Community serves a twofold place in the life of the leader. First, the healthy leader is built in community (Eph. 4:13-16). No...
Levels of ListeningMalcolm Webber
There are three levels of listening; each is characterized by certain behaviors that affect listening effectiveness. Level 1 has the highest potential for understanding, retention and effective communication; level 3 has the lowest.
These are general categories to help us understand our listening; they overlap and interchange depending on the situation. All of us listen at different levels of effectiveness throughout the day, as the circumstances and people around us change. For example, it is difficult for most people to listen effectively in the midst of a highly conflicted situation, when they are dealing with emotional people, when they are being criticized, when they are being corrected, or when they are feeling fearful, anxious, or angry. Others listen very effectively when they are working or ministering, only to tune out when they arrive home.
These are the three levels of listening:
|Level 1.||Active Listening. The Active Listener gives full attention to listening when another is talking and focuses on what is being said. He views communication from others as an opportunity to gather new and useful information, and so does not allow himself to be distracted, but is fully engaged and alert. He pays attention to the speaker’s total communication, including non-verbal, and he exercises much direct eye contact. His attention is evident in his posture or stance.The active listener knows that specific words mean different things to different people and he does his best to understand the intended meaning of the speaker.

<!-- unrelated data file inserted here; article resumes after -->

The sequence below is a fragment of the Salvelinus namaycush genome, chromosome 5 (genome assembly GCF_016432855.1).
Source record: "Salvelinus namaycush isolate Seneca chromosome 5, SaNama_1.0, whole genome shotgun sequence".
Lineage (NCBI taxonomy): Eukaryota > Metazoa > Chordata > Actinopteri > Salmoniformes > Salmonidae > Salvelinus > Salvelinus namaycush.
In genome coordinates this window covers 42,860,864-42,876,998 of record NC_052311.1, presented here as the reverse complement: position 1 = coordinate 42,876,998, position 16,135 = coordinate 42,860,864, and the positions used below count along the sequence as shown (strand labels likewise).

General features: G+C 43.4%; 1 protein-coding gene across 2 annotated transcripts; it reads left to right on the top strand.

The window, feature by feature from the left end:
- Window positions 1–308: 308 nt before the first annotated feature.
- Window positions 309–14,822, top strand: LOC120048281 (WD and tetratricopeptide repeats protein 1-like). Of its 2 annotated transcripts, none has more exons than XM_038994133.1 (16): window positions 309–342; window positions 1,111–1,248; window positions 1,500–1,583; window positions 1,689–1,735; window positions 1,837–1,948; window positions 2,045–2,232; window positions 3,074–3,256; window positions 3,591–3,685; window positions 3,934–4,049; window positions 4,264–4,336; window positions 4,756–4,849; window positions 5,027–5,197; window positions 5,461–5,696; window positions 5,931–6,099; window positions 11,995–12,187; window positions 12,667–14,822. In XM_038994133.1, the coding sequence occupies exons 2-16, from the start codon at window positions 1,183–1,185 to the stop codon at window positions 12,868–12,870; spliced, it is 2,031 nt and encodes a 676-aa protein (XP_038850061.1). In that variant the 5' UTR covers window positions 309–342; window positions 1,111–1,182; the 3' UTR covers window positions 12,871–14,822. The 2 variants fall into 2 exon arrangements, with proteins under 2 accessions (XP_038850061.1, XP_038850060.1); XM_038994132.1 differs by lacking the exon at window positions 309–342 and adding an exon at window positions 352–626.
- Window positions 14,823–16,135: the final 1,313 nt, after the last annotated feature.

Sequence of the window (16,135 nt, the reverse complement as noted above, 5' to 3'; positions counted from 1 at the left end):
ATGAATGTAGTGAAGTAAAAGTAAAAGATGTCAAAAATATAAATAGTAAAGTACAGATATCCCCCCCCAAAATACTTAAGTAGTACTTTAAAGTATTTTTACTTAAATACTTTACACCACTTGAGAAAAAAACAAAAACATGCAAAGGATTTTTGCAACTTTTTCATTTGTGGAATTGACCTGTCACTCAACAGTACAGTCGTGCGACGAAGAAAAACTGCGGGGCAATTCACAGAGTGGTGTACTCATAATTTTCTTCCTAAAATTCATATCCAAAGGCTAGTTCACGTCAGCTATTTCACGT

At this level, the listener places himself in the other’s position, attempting to see things from his point of view. He is aware of his personal biases and attitudes, and suspends his own thoughts and feelings to give his attention solely to listening. He genuinely believes the speaker has something valuable to say, and attempts to listen from his heart with respect, understanding and empathy.
The active listener becomes directly involved in the communication process and will often restate or paraphrase the message back for the speaker to hear. In doing so, he gives feedback to speaker concerning the clarity and accuracy of his message; he also develops a deeper appreciation of what the other person is thinking and feeling. Thus, active listening encourages a true dialogue between the two parties in which both accuracy and mutual validation are achieved.
The active listener not only listens to the speaker but he also listens to the inner voice of the Holy Spirit, giving him insight into the speaker’s words and heart, and direction concerning how to respond.
|Level 2.||Passive Listening. The Passive Listener hears words but does not really listen. Such a listener stays at the surface of the communication and does not understand the deeper significance of what is being said. He does hear the words but he does not make much attempt to understand or to empathize with the speaker’s intention. The Passive Listener tends to listen logically and is more concerned for content than for feeling; he remains emotionally detached from the conversation. He receives information as though being talked to rather than as being an equal partner in the communication process. He assumes that the responsibility for the success of the communication is the speaker’s.Such listening can lead to dangerous misunderstandings because there is insufficient communication. At level 3, it is obvious that the person is not listening; however, at level 2, the speaker may have a false sense of being listened to and understood.|
|Level 3.||Non-Listening. The Non-Listener tunes in and tunes out. He is somewhat aware of others, but mainly pays attention to himself and his own thoughts. He follows the discussion only enough to get a chance to talk. His listening is quiet, passive and unresponsive. Such a listener will often fake attention, while thinking about unrelated matters, forming rebuttals, or preparing what he wants to say next. His aloofness may be displayed in his blank stare or his detached posture.|
Very few people spend most of their time listening at level 1. Most of us listen at all three levels over the course of a day, but the more we listen at level 1, the more effective we will be as leaders.
To check your listening effectiveness please use our Listening Effectiveness Inventory.